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Frankfurt show: VW finally kills BlueSport roadster

Power plug: As Volkswagen rushes headlong into an electric future, it’s curtains for the BlueSport two-seater.

Volkswagen talks up hybrid performance but finally kills off roadster dream

16 Sep 2015


THE legendary Volkswagen Golf GTI is looking down the barrel of a battery-fed future, according to the company’s powertrain chief – but it has meant the end of a long road for one of the brand’s best-loved concept cars.

The 2015 Frankfurt motor show has been a staging ground for the world’s second-biggest car company to thoroughly embrace a hybrid future, and the popular Golf GTI is unlikely to escape scrutiny, according to the head of Volkswagen Group’s powertrain development, Heinz-Jakob Neusser.

While being asked about the possibility of an affordable, lightweight sportscar for the Volkswagen range, Dr Neusser underlined the difficulties of guaranteeing the success of such a car, and pointed out that the company had already built one.

“We have one done, it looks pretty good, it runs well but to be honest, it’s hard to transfer it into a positive business case,” he told GoAuto. “The roadster segment is not growing all over the world, and there are some strong players already in the business.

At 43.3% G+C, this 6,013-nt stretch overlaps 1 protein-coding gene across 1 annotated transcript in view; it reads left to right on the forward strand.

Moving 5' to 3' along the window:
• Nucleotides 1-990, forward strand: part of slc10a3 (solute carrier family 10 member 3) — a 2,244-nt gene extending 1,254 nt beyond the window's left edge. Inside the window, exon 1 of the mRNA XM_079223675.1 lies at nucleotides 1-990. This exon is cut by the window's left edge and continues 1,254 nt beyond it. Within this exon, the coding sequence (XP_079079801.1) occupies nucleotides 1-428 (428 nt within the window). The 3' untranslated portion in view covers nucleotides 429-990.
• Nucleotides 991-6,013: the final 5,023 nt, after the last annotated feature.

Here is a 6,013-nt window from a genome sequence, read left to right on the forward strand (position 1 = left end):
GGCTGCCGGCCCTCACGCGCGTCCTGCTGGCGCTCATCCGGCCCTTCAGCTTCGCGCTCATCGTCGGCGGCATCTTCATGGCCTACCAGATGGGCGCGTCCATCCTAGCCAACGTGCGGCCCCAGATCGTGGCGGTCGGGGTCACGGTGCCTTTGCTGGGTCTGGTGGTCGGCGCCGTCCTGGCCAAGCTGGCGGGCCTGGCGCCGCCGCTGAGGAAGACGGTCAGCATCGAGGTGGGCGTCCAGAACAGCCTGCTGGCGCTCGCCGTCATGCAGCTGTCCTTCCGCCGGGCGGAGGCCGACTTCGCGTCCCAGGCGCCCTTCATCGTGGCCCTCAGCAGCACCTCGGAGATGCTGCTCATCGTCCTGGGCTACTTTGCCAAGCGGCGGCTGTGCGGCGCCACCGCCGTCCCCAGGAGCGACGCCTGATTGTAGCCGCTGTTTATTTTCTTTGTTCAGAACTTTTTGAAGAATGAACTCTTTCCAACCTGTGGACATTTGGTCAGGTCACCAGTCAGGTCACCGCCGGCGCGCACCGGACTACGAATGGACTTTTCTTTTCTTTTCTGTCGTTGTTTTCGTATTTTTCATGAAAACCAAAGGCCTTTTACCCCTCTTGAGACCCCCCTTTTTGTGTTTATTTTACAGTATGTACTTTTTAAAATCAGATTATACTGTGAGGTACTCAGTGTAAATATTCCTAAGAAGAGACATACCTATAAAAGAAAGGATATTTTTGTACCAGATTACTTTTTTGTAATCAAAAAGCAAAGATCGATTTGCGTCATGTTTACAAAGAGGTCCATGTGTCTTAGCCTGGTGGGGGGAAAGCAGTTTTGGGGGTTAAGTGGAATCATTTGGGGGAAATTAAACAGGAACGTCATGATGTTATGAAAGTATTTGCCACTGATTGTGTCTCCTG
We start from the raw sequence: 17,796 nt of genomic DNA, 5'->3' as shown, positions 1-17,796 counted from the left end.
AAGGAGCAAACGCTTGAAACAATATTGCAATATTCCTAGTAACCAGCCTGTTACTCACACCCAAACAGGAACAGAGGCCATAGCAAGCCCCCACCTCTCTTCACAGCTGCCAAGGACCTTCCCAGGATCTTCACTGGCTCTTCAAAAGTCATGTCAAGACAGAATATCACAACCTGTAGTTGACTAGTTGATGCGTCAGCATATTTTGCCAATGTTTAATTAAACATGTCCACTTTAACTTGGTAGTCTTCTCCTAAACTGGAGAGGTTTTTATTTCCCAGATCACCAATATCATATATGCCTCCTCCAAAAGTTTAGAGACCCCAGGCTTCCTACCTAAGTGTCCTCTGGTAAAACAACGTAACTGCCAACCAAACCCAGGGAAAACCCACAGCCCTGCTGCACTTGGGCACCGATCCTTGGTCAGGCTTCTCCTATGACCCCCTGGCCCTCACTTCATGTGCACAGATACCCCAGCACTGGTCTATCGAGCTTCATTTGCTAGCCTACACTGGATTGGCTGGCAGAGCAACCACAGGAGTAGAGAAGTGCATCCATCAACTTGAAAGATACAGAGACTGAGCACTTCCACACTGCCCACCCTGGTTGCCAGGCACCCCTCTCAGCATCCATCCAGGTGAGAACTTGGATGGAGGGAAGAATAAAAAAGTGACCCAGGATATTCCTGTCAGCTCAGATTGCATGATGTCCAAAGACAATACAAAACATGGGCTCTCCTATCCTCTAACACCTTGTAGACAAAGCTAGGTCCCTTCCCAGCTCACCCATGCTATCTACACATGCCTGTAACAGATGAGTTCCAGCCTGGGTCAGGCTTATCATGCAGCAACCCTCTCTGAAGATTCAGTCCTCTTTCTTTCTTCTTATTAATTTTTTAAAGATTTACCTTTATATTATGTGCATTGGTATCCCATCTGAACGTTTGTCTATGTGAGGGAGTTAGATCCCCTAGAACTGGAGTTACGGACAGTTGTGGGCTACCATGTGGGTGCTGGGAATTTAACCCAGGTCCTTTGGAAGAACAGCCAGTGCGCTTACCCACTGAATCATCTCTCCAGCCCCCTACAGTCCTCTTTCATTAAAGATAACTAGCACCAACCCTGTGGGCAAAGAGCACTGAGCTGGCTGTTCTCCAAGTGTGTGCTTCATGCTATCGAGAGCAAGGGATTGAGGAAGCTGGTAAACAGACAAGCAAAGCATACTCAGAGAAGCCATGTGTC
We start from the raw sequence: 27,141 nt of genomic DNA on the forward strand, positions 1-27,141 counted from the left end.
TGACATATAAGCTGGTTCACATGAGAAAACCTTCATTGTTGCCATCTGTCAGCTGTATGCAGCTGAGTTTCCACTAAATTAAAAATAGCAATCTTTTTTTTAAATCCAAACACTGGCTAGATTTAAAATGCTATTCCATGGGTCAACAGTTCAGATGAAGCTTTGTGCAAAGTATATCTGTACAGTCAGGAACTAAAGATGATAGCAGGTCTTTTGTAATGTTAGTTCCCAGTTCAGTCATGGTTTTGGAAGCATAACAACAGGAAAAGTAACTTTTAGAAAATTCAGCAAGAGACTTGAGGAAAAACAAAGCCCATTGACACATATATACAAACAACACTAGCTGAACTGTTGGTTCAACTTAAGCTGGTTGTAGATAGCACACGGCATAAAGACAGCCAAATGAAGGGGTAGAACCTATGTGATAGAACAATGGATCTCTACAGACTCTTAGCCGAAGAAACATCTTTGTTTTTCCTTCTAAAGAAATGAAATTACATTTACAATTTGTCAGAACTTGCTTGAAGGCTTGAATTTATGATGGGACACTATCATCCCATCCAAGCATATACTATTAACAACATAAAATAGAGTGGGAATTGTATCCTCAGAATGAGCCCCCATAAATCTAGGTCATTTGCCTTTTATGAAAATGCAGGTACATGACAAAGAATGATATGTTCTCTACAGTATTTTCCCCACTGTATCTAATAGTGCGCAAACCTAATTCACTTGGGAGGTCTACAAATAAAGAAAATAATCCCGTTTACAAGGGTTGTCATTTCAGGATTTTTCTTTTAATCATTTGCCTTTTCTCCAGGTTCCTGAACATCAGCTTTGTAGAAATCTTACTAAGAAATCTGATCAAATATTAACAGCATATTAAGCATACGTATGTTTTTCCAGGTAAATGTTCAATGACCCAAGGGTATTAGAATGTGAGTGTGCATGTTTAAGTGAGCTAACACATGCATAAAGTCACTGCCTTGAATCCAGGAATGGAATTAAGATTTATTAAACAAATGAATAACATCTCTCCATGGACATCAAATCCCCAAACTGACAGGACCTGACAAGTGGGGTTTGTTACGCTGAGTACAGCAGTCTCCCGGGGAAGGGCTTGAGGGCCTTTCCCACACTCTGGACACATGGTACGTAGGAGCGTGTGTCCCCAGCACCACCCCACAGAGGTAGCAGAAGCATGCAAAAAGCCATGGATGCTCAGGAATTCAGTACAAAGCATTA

“When we come with VW initially to that, its not easy for us to establish such a car into the market.”

Dr Neusser was referring to the BlueSport Concept, a 2.0-litre turbo-diesel powered roadster that made its debut at the Detroit motor show in 2009, was slated for production by 2013, was cancelled in 2011, but reconsidered as late as 2012.

Now, though, the attractive two-seater has been confirmed as DOA, and Dr Neusser said that he believes that the brand’s premier sports offering – the Golf GTI/R family – can offer its own brand of extended sports connection.

“We think that’s it’s also possible to have emotional derivatives of our other cars, like the Golf R,” he said. “We have here (at Frankfurt) the Clubsport, which will come next year, and I was personally with this car on the Nurburgring, and it was a lot of fun. So it is easier for us to enter the market with such a car and to establish it.”

The three-door Clubsport, built to celebrate the model’s 40th anniversary, has up to 213kW on tap from its 2.0-litre four-cylinder turbocharged petrol engine.

Volkswagen Australia is considering the car for the local market.

Dr Neusser said the numbers for the BlueSport roadster simply didn’t add up.

“We have the vision to make our customers happy, but to have also the commercial business case behind it,” he said.

When asked whether a hybrid Golf GTI was part of the group’s plans, Dr Neusser acknowledged that it had been considered.

“That is in principal possible, yes,” he said, adding that the instant torque response of an electric motor suited performance applications.

“With a plug in hybrid, it’s easy to have both economy and performance. When you increase the electrical performance of the car, you get that performance for free.”

He refused to elaborate on the timeline of a hybrid Golf GTI.

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